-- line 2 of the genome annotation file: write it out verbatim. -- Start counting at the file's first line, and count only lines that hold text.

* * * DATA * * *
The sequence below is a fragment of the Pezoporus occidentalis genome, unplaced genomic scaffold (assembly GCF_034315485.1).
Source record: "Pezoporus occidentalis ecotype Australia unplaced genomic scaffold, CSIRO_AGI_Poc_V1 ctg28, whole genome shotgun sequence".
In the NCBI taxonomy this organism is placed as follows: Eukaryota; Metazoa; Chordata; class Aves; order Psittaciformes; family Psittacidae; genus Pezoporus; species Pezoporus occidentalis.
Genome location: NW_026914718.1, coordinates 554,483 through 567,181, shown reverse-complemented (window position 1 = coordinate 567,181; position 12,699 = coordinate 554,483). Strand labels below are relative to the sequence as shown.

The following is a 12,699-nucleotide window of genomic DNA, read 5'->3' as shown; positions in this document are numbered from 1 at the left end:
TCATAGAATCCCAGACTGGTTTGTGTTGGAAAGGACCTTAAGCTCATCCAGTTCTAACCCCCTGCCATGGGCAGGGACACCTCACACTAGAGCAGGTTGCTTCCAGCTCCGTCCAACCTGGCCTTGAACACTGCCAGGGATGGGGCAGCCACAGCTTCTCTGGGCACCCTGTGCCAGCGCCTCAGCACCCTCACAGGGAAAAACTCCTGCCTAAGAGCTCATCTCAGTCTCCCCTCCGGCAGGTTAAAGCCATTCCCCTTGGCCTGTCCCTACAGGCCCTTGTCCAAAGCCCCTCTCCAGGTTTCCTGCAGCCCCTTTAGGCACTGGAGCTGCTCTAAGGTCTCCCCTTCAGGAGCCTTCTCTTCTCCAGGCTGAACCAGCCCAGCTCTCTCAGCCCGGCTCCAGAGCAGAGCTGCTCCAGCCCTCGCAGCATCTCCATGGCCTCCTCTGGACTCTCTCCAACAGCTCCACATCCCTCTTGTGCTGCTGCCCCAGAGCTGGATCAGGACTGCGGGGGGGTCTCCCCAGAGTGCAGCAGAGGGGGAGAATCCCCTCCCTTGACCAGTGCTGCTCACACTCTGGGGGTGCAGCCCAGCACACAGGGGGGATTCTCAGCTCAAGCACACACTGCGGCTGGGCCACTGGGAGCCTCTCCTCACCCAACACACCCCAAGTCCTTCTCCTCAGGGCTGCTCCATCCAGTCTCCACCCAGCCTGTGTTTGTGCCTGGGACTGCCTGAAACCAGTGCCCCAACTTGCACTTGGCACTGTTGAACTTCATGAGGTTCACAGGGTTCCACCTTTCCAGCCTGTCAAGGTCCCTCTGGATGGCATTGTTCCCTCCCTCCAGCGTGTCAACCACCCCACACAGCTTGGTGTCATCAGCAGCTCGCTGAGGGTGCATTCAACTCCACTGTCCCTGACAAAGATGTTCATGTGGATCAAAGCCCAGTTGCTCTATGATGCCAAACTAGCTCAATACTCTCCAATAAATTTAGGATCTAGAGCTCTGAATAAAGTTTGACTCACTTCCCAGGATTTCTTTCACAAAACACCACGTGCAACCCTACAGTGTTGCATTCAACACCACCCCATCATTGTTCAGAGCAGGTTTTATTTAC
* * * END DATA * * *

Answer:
Source record: "Pezoporus occidentalis ecotype Australia unplaced genomic scaffold, CSIRO_AGI_Poc_V1 ctg28, whole genome shotgun sequence".